A sculpture/installation for Ukraine
at the Global Peace Forum 2022
The sculpture/installation ‘RISE’ exhibited here against the backdrop of the magnificent John Piper modernist stained-glass window in Coventry Cathedral as part of the Global Peace Forum in November 2022. The work, comprising twenty-four sunflowers, clear acrylic tubes, red liquid, black plinth is a celebration of the strength of the Ukrainian people to rise out of the bloodshed of this awful war while at the same time performing the function of a memorial to those who have sadly lost their lives during the conflict.
The History Tiles
These sculptural works form part of my ongoing research and investigation into the Anthropocene, the geo-epoch denoting the time man has had an effect on our planet.
In particular the reference here is to an astonishing but now widely-understood fact, as reported in New Scientist magazine, that ‘When humans are wiped from the earth, the chicken bones will remain’. Our reliance on cheaply produced poultry (currently around 60 billion birds a year are consumed) will leave a clearly defined strata of bones on the earth.
The tiles are cast in solid jesmonite from real bones and finished in ultra high gloss colours more reminiscent of automotive paint finishes than natural objects.
‘All We Ever Wanted Was Everything / 24.02.22 (for Ukraine)’
JUNE 27 – JULY 8, 2022 / Solo exhibition of painted and installation works at the Mathematical Institute, University of Oxford.
View photos from the Maths Institute exhibition here
‘All We Ever Wanted Was Everything / 24.02.22 (for Ukraine)’
This work was conceived as an interactive sculpture/installation and was initially the result of a commission from the world-renowned Mathematical Institute at Oxford University to produce one of my large knot sculptures, orginally inspired by the work of mathematician and knot theorist, Clifford Hugh Dowker (1912-82).
I decided to to take advantage of this prestigious commission to make a humanitarian work to raise awareness of the appalling situation in Ukraine and to help the local community of Ukrainian refugees in Oxford and sourrounding area.
Members of the public and the Ukrainian refugee commmunity were invited to add their own voices to the installation by contributing messages on post-it notes and whatever else they wanted; within days it was covered with notes.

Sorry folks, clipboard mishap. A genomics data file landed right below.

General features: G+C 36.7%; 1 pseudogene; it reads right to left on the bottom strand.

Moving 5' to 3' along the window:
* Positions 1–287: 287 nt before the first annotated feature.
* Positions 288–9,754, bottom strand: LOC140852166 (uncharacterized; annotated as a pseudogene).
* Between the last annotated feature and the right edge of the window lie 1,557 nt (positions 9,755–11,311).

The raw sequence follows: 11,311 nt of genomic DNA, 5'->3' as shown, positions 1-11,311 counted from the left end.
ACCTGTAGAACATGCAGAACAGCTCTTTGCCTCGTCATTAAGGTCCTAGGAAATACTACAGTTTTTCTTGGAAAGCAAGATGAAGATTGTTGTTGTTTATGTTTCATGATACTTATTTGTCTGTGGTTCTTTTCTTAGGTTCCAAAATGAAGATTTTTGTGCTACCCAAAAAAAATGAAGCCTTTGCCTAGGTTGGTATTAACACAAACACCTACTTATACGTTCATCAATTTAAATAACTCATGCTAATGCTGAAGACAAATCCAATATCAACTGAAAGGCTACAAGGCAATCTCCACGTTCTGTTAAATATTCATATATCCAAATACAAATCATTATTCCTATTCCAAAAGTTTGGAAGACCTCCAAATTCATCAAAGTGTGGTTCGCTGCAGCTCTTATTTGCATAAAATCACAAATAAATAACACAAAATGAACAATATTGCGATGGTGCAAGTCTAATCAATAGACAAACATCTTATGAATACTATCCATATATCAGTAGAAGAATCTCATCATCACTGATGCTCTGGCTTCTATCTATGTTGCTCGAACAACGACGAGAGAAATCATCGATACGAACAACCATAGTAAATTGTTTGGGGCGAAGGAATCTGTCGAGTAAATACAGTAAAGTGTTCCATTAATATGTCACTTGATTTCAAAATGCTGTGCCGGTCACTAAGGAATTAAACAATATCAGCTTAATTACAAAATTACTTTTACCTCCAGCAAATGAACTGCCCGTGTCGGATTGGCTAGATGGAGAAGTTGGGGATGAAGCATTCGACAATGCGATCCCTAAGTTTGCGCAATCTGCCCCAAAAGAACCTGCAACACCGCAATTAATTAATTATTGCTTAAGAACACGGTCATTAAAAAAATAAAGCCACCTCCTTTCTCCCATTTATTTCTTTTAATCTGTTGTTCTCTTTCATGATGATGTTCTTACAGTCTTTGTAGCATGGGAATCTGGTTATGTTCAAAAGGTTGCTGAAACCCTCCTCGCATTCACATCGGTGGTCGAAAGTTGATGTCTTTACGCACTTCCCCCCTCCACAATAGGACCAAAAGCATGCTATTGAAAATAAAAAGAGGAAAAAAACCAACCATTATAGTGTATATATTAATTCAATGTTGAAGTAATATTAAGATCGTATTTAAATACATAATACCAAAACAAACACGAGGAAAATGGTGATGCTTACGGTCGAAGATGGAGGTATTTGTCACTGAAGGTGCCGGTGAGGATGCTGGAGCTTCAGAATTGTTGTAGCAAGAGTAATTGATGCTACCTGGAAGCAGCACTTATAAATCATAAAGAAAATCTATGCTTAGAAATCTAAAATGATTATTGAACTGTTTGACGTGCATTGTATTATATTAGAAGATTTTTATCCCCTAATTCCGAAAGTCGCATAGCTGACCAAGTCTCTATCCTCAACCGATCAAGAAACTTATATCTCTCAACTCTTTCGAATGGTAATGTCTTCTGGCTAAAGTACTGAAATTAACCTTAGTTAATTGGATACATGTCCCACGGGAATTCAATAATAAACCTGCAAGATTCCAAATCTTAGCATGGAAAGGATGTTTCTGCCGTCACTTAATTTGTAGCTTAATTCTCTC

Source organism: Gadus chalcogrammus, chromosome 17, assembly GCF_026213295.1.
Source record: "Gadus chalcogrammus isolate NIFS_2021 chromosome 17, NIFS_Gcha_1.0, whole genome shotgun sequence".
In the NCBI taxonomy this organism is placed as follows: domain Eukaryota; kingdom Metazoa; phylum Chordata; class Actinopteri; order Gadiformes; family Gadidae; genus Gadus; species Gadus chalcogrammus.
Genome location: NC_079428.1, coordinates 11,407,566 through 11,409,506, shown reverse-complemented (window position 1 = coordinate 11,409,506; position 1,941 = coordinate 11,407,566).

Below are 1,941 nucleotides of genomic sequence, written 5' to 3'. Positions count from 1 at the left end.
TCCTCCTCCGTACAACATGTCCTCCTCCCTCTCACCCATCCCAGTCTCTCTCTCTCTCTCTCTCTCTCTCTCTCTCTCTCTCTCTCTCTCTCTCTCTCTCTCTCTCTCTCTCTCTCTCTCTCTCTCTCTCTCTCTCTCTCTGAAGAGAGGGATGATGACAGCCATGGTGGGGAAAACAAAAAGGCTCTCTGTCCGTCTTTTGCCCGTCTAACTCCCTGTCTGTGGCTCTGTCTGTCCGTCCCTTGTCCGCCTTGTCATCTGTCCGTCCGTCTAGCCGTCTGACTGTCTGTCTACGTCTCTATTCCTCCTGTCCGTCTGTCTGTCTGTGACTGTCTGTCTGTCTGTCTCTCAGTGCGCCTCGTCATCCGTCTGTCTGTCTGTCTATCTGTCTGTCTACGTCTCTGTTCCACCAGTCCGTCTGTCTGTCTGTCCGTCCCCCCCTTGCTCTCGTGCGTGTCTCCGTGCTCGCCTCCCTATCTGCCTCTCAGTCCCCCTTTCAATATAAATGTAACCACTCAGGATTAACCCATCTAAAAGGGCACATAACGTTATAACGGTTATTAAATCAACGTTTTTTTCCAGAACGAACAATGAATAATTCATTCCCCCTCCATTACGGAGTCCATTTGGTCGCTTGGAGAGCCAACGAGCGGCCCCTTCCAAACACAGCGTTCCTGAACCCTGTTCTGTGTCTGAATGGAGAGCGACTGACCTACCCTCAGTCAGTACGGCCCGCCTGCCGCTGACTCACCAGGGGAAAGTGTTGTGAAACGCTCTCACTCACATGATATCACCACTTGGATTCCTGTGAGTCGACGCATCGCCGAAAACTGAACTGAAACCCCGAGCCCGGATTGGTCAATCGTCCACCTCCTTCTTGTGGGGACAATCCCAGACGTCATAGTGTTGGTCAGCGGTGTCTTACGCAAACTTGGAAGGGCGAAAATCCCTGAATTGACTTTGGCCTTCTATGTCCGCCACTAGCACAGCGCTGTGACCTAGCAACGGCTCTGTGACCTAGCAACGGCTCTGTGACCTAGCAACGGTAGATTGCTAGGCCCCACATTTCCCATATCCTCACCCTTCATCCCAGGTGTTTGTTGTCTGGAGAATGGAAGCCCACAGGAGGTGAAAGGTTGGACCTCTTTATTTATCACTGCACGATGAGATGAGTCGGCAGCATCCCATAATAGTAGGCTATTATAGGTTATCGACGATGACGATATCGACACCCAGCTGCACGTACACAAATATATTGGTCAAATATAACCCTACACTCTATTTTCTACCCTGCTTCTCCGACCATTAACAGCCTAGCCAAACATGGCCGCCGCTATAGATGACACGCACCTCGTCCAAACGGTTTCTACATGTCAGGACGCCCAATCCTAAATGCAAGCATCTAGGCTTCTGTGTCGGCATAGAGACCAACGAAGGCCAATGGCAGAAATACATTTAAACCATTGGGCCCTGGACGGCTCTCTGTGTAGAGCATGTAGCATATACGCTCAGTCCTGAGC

Sadly, after two weeks, following consultation with the heads of department, I decided to move the work to a more traditional art environment at Fusion Arts – photos here in the city centre, as a senior member of staff had ‘taken serious offence’ at my use of art to support the Ukrainian refugees – see below.
“This display makes me vomit!” says Oxford University professor
A senior member of the teaching staff at the Mathematical Institute made it very clear what he thought of my interactive sculpture/installation ‘All We Ever Wanted Was Everything / 24.02.22 (for Ukraine)’ by leaving a particularly blunt (signed) comment (see photo).
I requested a conversation with the person in question so I could try to understand why he found my work ‘seriously offensive’. In his opinion my work, made in support of Ukrainian refugees during this dreadful humanitarian crisis, was an ‘act of aggression and war’ against the ‘other side’.
In over 100 messages and ‘engagements’ from members of the public and the Ukrainian refugee community this was the only unpleasant comment left. I metaphorically wear this comment now as a badge of pride, and in the subsequent exhibiton of the work at Fusion Arts in central Oxford it was framed and exhibited with an explanation (redaction of name by me).
Feature and interview about the work on Ukrainian national TV
I was interviewed by Nataliya Klauning for national news in Ukraine and was asked about my inspiration for the work and how I came to be involved with the Ukrainian community in Oxford. The answer to the second question here is through the University of Oxford Ukrainian Society who first connected me to the Ukrainian people arriving in some number since the start of the war in their country.